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Κυριακή, 3 Φεβρουαρίου 2013

Top 10 Famous Stolen Body Parts

Remains of Thomas Paine

Thomas Paine, the greatest pamphleteer in history, a hero of both the American and French revolutions and allegedly the first person to write the words "the United States of America," died a penniless drunk in Manhattan. Only six people attended his funeral, and a popular nursery rhyme at the time of his death went:
Poor Tom Paine! There he lies:
Nobody laughs and nobody cries
Where he has gone or how he fares
Nobody knows and nobody cares
Even after death, Paine couldn't catch a break. Some ten years later, overzealous journalist and Paine fan William Cobbett, exhumed Paine's body and shipped it to England where he hoped to build a proper memorial. Cobbett couldn't raise the money needed, so Paine remained in a trunk in his attic. After Cobbett's death, Paine's remains disappeared. Legend has it that his bones were turned into buttons, though in the 1930s, one woman in Brighton claimed to have his jawbone. Poor Tom Paine!
Napoleon's Penis
People have been fixated on Napoleon's penis since Napoleon's doctor allegedly cut it off during his autopsy in 1821 and gave it to a priest in Corsica. The penis, which was not properly preserved, has been compared over the years to a piece of leather, a shriveled eel and to beef jerky. In 1927 when it went on display in Manhattan, TIME weighed in, comparing it to a "maltreated strip of buckskin shoelace." It's enough to give anyone a complex! In 1977, a urologist living in New Jersey purchased the modern-day relic for $3,000 and stored it under his bed until he died 30 years later. His daughter inherited Napoleon's penis and has fielded at least one $100,000 offer.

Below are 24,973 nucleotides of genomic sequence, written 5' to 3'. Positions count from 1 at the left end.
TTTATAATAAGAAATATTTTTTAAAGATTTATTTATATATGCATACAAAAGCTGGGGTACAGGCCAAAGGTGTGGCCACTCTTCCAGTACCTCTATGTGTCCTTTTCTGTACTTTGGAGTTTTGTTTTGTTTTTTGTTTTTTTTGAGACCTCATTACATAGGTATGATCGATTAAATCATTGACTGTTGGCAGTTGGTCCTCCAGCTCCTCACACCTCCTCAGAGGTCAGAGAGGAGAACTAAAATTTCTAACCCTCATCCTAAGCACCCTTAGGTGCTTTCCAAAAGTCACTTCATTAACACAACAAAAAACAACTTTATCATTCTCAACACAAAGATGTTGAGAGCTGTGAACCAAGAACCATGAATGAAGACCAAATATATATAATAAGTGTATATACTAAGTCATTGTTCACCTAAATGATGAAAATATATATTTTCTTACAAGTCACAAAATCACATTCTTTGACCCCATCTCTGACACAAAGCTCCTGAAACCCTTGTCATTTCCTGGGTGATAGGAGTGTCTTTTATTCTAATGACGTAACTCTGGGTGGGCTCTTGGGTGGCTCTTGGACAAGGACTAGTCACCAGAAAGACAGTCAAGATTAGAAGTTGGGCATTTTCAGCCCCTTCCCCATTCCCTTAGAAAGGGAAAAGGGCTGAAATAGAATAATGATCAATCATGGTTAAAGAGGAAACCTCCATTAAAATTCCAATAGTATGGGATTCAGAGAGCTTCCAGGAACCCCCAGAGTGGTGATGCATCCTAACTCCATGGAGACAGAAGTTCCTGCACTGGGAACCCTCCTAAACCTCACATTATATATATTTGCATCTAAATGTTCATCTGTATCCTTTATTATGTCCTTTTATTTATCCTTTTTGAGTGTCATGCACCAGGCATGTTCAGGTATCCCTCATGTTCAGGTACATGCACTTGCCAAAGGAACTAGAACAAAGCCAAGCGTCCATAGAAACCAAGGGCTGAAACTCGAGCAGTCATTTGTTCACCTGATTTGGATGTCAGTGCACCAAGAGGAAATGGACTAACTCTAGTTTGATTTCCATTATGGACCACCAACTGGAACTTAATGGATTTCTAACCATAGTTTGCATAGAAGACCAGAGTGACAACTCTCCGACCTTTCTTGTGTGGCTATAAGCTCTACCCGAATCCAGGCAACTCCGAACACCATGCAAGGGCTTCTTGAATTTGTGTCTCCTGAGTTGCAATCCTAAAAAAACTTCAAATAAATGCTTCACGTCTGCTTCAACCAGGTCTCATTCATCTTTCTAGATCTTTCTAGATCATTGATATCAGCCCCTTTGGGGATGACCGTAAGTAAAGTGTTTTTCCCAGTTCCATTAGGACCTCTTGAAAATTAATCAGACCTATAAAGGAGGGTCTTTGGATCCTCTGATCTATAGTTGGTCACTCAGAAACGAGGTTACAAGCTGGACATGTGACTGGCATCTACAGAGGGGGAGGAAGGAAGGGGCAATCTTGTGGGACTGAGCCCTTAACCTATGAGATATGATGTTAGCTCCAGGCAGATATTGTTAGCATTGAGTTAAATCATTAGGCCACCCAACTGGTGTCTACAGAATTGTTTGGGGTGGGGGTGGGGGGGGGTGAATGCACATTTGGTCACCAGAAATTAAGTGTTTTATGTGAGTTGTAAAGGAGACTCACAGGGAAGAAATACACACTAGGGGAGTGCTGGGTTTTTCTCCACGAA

Benito Mussolini's Brain

 In 1966, twenty-one years after Benito Mussolini was executed, America gave part of the former Italian dictator's brain back to his widow. In Rachele Mussolini's memoir, she writes that, to her horror, she discovered Americans had "taken away half of his brain," explaining that the Americans must have "wanted to know what makes a dictator." It turns out the U.S. government had requested a sample of Il Duce's brain ostensibly to study it, but also as a macabre trophy. Forty-three years later, Mussolini's granddaughter Alessandro tipped off police that someone was selling glass vials alleged to hold the remaining brains and blood of Mussolini on eBay for 15,000 Euros. eBay promptly removed the listing.